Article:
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5 December 2013 11:26 am ,
Vol. 342 ,
Dyslexia, a learning disability that hinders reading, hasn't been associated with deficits in vision, hearing, or...
Exotic, elusive, and dangerous, snakes have fascinated humankind for millennia. They can be hard to find, yet their...
Researchers have sequenced and analyzed the first two snake genomes, which represent two evolutionary extremes. The...
Snake venoms are remarkably complex mixtures that can stun or kill prey within minutes. But more and more researchers...
At age 30, Dutch biologist Freek Vonk has built up a respectable career as a snake scientist. But in his home country,...
Since arriving on the island of Guam in the 1940s, the brown tree snake ( Boiga irregularis ) has extirpated native...
An animal rights group known as the Nonhuman Rights Project filed lawsuits in three New York courts this week in an...
Researchers have been hot on the trail of the elusive Denisovans, a type of ancient human known only by their DNA and...
- 5 December 2013 11:26 am , Vol. 342 , #6163
- About Us
Still Splicing After All These Years
8 December 1997 7:00 pm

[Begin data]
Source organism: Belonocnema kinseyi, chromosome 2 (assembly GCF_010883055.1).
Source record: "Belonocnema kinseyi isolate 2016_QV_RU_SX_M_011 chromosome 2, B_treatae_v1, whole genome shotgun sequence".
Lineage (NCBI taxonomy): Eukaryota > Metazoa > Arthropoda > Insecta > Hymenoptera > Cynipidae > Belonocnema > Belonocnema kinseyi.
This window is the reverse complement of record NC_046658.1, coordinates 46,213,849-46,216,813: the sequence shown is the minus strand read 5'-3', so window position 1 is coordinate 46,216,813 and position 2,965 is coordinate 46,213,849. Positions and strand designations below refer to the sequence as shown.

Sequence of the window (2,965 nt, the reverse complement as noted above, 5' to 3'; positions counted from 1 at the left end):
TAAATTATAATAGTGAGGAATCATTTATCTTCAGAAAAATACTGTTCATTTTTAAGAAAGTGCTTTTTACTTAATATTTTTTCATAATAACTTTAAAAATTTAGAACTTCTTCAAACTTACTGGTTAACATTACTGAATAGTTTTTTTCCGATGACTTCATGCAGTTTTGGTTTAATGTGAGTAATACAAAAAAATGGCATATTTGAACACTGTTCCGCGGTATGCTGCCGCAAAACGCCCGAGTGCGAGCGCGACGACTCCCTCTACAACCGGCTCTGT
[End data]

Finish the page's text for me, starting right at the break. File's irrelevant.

ScienceNOW wishes a happy 50th birthday to Thomas Cech, a biochemist who helped discover catalytic RNA. In the process, Cech and his colleagues overturned conventional wisdom about the interactions between DNA, RNA, and protein enzymes in the evolution and reproduction of life.
Cech wanted to know how the genetic code in DNA is copied to an RNA template--a process called transcription--and how certain parts of the code are spliced out. During an experiment in 1981, Cech and his colleague Arthur Zaug were surprised to learn that protozoan RNA appeared to splice itself without the help of any enzymes. Their announcement in 1982 of the existence of a "ribozyme"--an RNA molecule capable of catalyzing chemical reactions--upset beliefs about the nature of enzymes, but soon other catalytic RNAs were discovered.
The finding bolstered the idea that RNA was the first important biological molecule to arise in the "primordial soup" and to spur the evolution of life. Catalytic RNAs are now being engineered and tested as potential drugs for treating viral infections. Cech received a share of the 1989 Nobel Prize in chemistry, and is a deputy editor of Science.
[Source: Emily McMurray, Ed., Notable Twentieth Century Scientists (Gale Research Inc., ITP, 1995).]